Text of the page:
There’s no money in cemeteries

There’s just no future in cemeteries. Just ask funeral home owner Bill McReavy, who’s trying to unload Crystal Lake Cemetery in north Minneapolis, KARE 11 reports.

He’s lost $300,000 in each of the last three years and he’s trying to give it to the city.

“It’s never going to make money,” he says.

The issue provides insight into the effects of a changing culture. We don’t want to be buried anymore.

The number of people being cremated will increase to about two of every three this year.

Insert obvious joke about a dying business here.

To make money, cemeteries need people to buy plots before they die. But even people who still want to be planted, aren’t sure they want to be planted here.

“Today of course people are living until they 80, 90 even 100 years of age. So what happens is they are a little apprehensive of where are we going to be living and are we still going to be in Minneapolis? Or not? Boy I don’t know if I should buy cemetery lots or not because I’m not positive I’m going to be living here,” McReavy said, according to KARE.

McReavy’s beef also has something to do with the way cities here pay for road improvements, by assessing the neighbors for a portion of it.

KARE says a lot of cemeteries in Minnesota are in the same boat, leading to the question of what’s going to happen to existing cemeteries in the future if they’re not making any money?

Minneapolis officials aren’t likely to bite on McReavy’s offer, KARE says.

Related: Urn with Prince’s ashes still in the building, ‘just not on display’ at Paisley Park (Star Tribune)

  • Keith P.
  • Bridget L.

    I use to work as part of a grounds keeping crew at a cemetery. Loved it. Peaceful, lots of green and full of local history. Why not rebrand them as parks? Make people want to be buried there. There has got to be another way of looking at how they are utilized if only for the burial of the dead isn’t working.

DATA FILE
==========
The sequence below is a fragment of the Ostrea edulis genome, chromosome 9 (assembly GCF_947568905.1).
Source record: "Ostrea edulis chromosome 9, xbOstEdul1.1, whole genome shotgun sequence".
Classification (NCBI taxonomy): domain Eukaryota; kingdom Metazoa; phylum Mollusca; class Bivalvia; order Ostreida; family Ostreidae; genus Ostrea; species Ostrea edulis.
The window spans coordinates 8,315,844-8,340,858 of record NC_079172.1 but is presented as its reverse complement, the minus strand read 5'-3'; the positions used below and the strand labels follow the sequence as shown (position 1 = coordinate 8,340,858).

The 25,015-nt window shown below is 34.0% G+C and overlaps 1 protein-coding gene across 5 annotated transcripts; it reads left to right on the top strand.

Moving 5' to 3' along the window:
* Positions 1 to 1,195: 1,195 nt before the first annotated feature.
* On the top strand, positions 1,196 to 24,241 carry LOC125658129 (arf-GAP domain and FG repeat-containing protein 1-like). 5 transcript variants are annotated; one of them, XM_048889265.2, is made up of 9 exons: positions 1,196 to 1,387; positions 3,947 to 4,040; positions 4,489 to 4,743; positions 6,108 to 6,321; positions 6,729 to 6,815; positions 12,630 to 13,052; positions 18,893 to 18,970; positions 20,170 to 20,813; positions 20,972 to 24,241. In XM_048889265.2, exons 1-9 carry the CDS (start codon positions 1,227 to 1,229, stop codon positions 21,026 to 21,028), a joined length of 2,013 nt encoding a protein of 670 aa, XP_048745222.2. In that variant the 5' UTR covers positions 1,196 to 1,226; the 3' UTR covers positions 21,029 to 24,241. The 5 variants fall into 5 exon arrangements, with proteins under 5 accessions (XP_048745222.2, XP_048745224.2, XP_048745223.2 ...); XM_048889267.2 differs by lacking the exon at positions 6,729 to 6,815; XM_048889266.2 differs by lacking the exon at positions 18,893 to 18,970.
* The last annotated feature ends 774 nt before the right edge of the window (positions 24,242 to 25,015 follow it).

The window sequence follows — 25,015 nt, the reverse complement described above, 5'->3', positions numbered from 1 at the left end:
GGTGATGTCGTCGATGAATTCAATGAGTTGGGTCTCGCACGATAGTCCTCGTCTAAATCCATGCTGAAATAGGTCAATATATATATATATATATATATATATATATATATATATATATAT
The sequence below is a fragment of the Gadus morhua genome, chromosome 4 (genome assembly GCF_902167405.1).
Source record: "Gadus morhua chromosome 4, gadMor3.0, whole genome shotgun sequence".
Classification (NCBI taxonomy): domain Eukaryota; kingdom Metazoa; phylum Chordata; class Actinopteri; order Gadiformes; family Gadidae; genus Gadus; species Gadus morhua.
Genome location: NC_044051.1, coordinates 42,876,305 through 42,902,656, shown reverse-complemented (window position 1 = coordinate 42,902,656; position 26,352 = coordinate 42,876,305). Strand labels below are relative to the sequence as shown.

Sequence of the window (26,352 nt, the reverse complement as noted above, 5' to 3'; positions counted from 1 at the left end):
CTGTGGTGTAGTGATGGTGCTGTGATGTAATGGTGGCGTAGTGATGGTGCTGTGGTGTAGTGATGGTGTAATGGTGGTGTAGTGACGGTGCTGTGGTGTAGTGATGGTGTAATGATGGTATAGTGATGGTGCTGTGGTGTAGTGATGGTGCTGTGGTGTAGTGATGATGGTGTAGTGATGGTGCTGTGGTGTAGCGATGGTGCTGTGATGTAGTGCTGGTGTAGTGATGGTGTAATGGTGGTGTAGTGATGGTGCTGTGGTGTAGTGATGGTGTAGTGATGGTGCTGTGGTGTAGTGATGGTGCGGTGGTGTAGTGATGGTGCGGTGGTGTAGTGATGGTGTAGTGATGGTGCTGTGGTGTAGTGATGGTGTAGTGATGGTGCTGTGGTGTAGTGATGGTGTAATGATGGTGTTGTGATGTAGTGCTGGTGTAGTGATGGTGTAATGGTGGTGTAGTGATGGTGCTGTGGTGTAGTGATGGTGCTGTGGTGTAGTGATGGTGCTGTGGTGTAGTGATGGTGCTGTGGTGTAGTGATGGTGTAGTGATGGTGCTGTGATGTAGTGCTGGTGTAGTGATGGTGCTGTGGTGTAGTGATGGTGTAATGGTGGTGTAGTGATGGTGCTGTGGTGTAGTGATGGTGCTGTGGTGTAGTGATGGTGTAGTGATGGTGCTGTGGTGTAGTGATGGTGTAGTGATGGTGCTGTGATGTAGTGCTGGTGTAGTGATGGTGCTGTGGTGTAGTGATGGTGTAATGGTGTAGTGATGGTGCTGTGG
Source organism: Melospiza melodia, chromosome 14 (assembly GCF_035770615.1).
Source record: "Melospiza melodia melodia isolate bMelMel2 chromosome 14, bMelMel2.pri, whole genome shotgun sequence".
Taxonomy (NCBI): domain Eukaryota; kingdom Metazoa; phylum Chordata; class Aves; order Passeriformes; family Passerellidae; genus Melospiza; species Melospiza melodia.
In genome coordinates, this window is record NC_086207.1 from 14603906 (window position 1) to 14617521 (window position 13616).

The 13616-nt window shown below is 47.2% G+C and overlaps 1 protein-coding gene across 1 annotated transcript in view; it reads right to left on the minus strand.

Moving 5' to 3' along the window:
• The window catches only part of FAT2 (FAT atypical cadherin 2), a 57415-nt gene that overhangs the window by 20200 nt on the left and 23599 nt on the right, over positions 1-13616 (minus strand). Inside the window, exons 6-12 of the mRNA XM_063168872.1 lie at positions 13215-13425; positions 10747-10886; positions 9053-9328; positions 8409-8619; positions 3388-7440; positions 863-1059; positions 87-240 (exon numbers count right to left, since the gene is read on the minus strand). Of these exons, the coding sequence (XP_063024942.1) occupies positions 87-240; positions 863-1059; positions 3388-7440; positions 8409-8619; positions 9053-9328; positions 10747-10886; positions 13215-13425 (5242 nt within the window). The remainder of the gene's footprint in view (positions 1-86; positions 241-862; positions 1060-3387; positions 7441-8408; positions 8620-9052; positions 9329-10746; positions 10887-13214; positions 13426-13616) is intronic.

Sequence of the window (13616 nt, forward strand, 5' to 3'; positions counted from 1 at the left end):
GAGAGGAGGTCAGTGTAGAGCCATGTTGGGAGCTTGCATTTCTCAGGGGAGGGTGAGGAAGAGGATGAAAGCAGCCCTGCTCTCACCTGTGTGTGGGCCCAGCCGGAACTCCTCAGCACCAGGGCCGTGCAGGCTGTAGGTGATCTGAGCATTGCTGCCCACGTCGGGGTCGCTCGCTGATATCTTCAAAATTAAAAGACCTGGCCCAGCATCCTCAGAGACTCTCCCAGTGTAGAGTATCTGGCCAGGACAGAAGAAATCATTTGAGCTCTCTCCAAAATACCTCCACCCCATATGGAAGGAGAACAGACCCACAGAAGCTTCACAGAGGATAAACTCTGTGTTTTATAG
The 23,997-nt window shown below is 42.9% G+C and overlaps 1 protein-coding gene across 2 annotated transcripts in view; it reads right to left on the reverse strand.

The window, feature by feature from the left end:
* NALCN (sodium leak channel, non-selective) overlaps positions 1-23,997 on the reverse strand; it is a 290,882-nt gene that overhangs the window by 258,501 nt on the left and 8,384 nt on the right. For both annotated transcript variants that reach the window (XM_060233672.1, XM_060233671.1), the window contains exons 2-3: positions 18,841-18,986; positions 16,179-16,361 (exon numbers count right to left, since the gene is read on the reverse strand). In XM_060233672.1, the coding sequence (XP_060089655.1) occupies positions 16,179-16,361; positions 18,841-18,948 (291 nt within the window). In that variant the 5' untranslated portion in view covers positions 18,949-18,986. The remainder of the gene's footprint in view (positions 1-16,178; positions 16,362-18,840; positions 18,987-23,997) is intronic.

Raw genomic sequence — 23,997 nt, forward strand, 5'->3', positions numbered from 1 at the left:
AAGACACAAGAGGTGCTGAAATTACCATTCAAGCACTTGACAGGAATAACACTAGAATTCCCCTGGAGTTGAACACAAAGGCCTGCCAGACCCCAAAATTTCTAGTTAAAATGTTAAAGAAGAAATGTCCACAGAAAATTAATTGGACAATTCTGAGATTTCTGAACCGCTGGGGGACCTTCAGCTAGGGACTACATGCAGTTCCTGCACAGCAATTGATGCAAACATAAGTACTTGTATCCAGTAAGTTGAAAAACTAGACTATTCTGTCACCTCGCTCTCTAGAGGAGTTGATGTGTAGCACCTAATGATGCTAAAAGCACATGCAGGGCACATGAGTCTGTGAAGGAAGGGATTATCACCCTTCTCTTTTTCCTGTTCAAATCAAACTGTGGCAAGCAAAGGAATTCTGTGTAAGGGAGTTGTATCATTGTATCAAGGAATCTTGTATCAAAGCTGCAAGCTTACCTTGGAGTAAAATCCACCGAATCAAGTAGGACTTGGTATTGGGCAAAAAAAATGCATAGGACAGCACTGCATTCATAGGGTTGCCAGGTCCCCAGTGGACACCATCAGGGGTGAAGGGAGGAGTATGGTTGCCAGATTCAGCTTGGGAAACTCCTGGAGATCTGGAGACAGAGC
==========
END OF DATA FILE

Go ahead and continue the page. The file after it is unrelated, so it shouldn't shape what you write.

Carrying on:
• Barton

      On my first visit to Savannah, GA, I went to visit the Bonaventure Cemetery (I like visiting them when I’m on vacation – Paris has fabulous cemeteries). It was seriously like a park! People were having picnics with their friends/family who were buried there, there were a bunch of brass bands just walking around playing. I stopped at Johnny Mercer’s grave and was treated to a Martini by those who were visiting him – I guess it’s a tradition to bring him a drink as they poured one out about where his head would be in the coffin below. Another family offered me a slice of birthday cake (it was great granddad’s 100 and something birthday, even though he’d died like 50 years before).

    • Jerry

      The New England style cemeteries that predominate in America were originally intended to be used as parks, with people walking the paths and having picnics. That’s why they are layed out the way they are. Otherwise they would look like European cemeteries which are much denser.

  • Rob

    Just went through this. My destination is cremation, so I inquired last week at the cemetery where my mom and dad are buried, as to whether it’d be interested in buying back the plots that my mom and dad had acquired for my wife and me.

    The office said the cemetery isn’t even half-full, and so wasn’t overly interested in buying the plots back; the most they were willing to offer was the original 1960 price. My wife and I are considerating donating the plots back to the cemetery instead, with the proviso that the plots would be given to a family with limited economic means.

    • kevins

      nice idea!

  • Mike Worcester

    From a genealogists standpoint, burial grounds that are left to fall into dis-repair or altogether lost pose a challenge. Folks really do want to connect with their ancestors, and cemeteries are a prime way to do that.

    Side note — people might be surprised how many municipalities operate cemeteries.